“To bridge America’s digital divide, we’ll have to use innovative technologies. SpaceX’s application—along with those of other satellite companies seeking licenses or access to the U.S. market for non-geostationary satellite orbit systems—involves one such innovation. Satellite technology can help reach Americans who live in rural or hard-to-serve places where fiber optic cables and cell towers do not reach. And it can offer more competition where terrestrial Internet access is already available.
“Following careful review of this application by our International Bureau’s excellent satellite engineering experts, I have asked my colleagues to join me in supporting this application and moving to unleash the power of satellite constellations to provide high-speed Internet to rural Americans. If adopted, it would be the first approval given to an American-based company to provide broadband services using a new generation of low-Earth orbit satellite technologies.”
Over the past year, the FCC has approved requests by OneWeb, Space Norway, and Telesat to access the United States market to provide broadband services using satellite technology that holds promise to expand Internet access in remote and rural areas across the country. These approvals are the first of their kind for a new generation of large, non-geostationary satellite orbit, fixed-satellite service systems, and the Commission continues to process other, similar requests.
Video Caption: India’s “Rocket Man” Dr Sivan K, who was named the new chairman of the Indian Space Research Organisation last month, is unfazed by the so-called cheap launches offered by Elon Musk’s SpaceX. ISRO’s rockets, he said, are cheap, robust and meet the nation’s needs.
The 60-year-old from Tamil Nadu, who was born in a farmer’s family, has helped take on SpaceX’s Elon Musk through the launch of 104 satellites in a single mission in February last year. The venture had placed India firmly on the map of commercial satellite launches.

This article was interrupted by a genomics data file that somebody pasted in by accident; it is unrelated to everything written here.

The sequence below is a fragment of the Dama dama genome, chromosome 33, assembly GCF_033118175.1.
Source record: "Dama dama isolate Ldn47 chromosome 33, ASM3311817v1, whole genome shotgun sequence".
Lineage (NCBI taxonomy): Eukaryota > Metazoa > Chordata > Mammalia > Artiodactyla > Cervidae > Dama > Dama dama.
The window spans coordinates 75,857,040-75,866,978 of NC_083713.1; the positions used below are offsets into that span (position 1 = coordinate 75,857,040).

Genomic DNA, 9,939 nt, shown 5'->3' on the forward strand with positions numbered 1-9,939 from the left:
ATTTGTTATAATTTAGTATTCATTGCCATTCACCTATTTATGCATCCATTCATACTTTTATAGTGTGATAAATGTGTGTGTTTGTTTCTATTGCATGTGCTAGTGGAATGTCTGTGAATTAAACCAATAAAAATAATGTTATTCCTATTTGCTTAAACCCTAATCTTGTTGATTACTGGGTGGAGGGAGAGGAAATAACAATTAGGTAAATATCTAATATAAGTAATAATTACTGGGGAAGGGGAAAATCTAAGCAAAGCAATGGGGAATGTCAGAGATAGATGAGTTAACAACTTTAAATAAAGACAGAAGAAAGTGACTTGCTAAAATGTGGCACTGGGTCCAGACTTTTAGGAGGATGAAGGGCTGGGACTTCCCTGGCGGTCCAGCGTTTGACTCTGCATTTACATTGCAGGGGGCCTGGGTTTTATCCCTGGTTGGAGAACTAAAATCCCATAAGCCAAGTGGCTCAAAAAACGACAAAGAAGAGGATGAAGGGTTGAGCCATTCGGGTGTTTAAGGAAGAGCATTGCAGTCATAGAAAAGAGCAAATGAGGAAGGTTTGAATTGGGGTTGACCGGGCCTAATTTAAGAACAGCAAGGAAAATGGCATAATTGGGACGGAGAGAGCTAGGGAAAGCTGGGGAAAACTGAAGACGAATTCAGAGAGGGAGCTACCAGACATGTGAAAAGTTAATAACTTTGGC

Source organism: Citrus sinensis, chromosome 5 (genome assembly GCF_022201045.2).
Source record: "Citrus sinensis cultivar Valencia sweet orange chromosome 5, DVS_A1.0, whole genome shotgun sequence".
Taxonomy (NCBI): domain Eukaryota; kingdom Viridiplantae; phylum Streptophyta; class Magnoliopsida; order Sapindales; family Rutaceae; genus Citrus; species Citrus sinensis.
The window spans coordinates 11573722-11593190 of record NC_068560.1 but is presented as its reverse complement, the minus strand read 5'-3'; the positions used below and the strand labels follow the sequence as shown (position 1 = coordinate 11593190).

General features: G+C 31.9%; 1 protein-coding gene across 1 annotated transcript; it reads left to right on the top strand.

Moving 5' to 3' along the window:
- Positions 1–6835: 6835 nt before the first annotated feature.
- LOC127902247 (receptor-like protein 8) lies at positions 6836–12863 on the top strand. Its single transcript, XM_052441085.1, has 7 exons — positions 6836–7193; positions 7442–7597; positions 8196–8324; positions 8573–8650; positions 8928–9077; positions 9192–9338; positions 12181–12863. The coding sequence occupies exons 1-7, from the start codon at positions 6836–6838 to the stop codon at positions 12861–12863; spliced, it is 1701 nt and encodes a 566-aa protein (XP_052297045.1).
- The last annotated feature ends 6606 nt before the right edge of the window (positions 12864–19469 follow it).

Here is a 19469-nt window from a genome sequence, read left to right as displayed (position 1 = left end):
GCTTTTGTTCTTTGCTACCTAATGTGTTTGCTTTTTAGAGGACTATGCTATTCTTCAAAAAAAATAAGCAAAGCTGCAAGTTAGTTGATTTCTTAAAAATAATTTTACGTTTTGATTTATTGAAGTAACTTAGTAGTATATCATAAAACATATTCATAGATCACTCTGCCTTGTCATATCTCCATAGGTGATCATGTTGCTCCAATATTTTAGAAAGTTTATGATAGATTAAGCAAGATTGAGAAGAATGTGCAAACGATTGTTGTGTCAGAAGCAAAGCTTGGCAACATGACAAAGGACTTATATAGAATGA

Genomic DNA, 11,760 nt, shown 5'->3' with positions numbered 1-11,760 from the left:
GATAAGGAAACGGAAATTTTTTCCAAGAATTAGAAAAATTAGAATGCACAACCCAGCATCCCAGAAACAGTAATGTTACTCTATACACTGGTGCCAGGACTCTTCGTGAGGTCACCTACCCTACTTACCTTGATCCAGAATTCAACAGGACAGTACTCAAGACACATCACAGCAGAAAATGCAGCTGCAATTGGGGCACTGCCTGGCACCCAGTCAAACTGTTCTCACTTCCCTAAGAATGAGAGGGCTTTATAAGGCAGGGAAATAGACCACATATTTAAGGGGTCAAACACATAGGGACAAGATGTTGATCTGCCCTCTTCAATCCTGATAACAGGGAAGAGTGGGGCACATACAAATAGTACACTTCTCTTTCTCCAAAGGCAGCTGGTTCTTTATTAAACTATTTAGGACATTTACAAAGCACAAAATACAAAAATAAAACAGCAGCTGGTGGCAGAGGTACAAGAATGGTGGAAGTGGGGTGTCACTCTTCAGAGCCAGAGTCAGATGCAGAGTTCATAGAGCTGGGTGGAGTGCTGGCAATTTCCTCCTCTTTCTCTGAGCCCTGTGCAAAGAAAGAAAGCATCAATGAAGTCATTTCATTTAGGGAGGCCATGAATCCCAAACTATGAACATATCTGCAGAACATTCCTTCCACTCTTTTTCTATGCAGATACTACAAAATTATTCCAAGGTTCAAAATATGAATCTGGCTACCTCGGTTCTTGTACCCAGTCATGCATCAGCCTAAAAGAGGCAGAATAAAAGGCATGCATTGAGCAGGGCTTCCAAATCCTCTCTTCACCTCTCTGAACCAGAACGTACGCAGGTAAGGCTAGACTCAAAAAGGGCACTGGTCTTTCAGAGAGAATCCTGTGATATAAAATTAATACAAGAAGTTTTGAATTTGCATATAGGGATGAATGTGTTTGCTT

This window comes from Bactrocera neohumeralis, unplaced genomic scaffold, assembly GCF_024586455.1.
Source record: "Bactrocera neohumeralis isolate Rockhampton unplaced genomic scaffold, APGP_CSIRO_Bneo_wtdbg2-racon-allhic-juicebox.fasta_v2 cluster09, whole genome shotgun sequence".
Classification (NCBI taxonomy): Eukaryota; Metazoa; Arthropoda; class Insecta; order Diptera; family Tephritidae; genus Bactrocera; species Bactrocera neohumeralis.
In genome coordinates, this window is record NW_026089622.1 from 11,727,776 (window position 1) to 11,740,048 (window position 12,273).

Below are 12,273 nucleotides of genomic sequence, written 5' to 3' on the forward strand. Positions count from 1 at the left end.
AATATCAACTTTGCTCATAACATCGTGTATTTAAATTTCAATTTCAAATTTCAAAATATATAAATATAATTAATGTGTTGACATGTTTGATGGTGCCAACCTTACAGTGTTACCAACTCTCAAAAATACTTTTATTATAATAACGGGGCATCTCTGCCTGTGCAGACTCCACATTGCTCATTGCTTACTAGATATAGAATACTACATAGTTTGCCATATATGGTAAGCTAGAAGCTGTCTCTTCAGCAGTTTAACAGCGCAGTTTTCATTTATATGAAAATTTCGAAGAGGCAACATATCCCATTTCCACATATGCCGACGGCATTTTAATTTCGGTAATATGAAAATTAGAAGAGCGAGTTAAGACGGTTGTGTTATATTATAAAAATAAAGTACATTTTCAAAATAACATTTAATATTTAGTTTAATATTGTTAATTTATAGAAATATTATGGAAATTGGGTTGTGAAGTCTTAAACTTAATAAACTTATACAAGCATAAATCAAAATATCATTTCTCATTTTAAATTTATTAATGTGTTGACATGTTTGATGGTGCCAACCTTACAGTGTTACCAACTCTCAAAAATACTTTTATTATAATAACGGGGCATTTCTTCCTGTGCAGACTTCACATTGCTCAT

In an interview to NDTV, Dr Sivan said the next big thrust to expand ISRO’s commercial ventures would be “Baby PSLV” – the smaller, modular rocket for on-demand launches. There is also a huge scope for re-usable rocket technology, another ongoing project, which would further reduce the cost of launch.
NDTV is one of the leaders in the production and broadcasting of un-biased and comprehensive news and entertainment programmes in India and abroad. NDTV delivers reliable information across all platforms: TV, Internet and Mobile.
SpaceX successfully launched the GovSat-1 satellite for Luxembourg on Wednesday from Cape Canaveral Air Force Station. The spacecraft will provide secure military communications for the Luxembourg government.
SpaceX did not plan to recover the first stage of the Falcon 9 booster. However, it looks like the company will be able to do that after all.
“This rocket was meant to test very high retrothrust landing in water so it didn’t hurt the droneship, but amazingly it has survived. We will try to tow it back to shore,” SpaceX CEO Elon Musk wrote in a tweet that included a picture of the booster floating in the ocean..
About five hours later, Russia opened its 2018 launch campaign with a successful flight of a Soyuz booster from the Vostochny Cosmodrome. The rocket orbited the Kanopus-V 3 and 4 Earth observation satellites that will be used for mapping, disaster response and forest fire detection.
Elon Musk has a new pay package with Tesla Motors that could net him $55 billion over the next decade if the company reaches a series of extremely ambitious targets, according to press reports. If he doesn’t reach those goals in 10 years, he could end up with nothing.
That might seem like a crazy plan even for Musk, who is known for taking great risks. But, it makes sense when you consider the billionaire’s ultimate long-term goal: to develop a transportation system to facilitate the establishment of human colonies on Mars.
Musk has said he is dedicating his personal wealth to that objective. And although his net worth is estimated at $21 billion, actual profits from his various businesses have been elusive.
I realize it’s a bit late, but here’s a look back at the major developments in space in 2017.
I know that I’m probably forgetting something, or several somethings or someones. Fortunately, I have eagle-eyed readers who really seem to enjoy telling me just how much I’ve screwed up. Some of them a little too much….
So, have at it! Do your worst, eagle-eyed readers!